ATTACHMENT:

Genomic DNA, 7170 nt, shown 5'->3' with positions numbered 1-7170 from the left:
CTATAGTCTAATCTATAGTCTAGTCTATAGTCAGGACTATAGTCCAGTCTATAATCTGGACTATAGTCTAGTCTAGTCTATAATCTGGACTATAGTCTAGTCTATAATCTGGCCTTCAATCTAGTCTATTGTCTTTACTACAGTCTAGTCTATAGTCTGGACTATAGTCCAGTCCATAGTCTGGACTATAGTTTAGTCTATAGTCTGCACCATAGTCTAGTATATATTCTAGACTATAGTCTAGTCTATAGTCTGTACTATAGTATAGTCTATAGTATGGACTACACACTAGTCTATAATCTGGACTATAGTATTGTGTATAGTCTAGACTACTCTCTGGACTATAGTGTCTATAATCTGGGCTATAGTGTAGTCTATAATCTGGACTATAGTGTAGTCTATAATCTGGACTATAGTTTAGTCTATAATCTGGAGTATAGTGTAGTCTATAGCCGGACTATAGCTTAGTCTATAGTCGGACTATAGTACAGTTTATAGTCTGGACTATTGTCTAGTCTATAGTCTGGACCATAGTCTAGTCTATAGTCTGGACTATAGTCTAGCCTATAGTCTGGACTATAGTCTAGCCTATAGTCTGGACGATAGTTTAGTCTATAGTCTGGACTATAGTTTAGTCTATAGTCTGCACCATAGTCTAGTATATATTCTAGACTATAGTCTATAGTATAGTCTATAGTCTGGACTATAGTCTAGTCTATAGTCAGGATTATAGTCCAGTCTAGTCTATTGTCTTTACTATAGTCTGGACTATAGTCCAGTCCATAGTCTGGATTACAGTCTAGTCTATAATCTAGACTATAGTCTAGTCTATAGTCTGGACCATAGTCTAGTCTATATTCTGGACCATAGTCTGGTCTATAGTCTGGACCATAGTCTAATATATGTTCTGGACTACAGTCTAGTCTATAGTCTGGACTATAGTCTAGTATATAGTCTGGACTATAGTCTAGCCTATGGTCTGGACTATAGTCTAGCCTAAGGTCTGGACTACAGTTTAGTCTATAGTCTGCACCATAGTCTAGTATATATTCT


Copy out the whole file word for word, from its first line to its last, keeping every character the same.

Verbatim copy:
Genomic DNA, 7170 nt, shown 5'->3' with positions numbered 1-7170 from the left:
CTATAGTCTAATCTATAGTCTAGTCTATAGTCAGGACTATAGTCCAGTCTATAATCTGGACTATAGTCTAGTCTAGTCTATAATCTGGACTATAGTCTAGTCTATAATCTGGCCTTCAATCTAGTCTATTGTCTTTACTACAGTCTAGTCTATAGTCTGGACTATAGTCCAGTCCATAGTCTGGACTATAGTTTAGTCTATAGTCTGCACCATAGTCTAGTATATATTCTAGACTATAGTCTAGTCTATAGTCTGTACTATAGTATAGTCTATAGTATGGACTACACACTAGTCTATAATCTGGACTATAGTATTGTGTATAGTCTAGACTACTCTCTGGACTATAGTGTCTATAATCTGGGCTATAGTGTAGTCTATAATCTGGACTATAGTGTAGTCTATAATCTGGACTATAGTTTAGTCTATAATCTGGAGTATAGTGTAGTCTATAGCCGGACTATAGCTTAGTCTATAGTCGGACTATAGTACAGTTTATAGTCTGGACTATTGTCTAGTCTATAGTCTGGACCATAGTCTAGTCTATAGTCTGGACTATAGTCTAGCCTATAGTCTGGACTATAGTCTAGCCTATAGTCTGGACGATAGTTTAGTCTATAGTCTGGACTATAGTTTAGTCTATAGTCTGCACCATAGTCTAGTATATATTCTAGACTATAGTCTATAGTATAGTCTATAGTCTGGACTATAGTCTAGTCTATAGTCAGGATTATAGTCCAGTCTAGTCTATTGTCTTTACTATAGTCTGGACTATAGTCCAGTCCATAGTCTGGATTACAGTCTAGTCTATAATCTAGACTATAGTCTAGTCTATAGTCTGGACCATAGTCTAGTCTATATTCTGGACCATAGTCTGGTCTATAGTCTGGACCATAGTCTAATATATGTTCTGGACTACAGTCTAGTCTATAGTCTGGACTATAGTCTAGTATATAGTCTGGACTATAGTCTAGCCTATGGTCTGGACTATAGTCTAGCCTAAGGTCTGGACTACAGTTTAGTCTATAGTCTGCACCATAGTCTAGTATATATTCT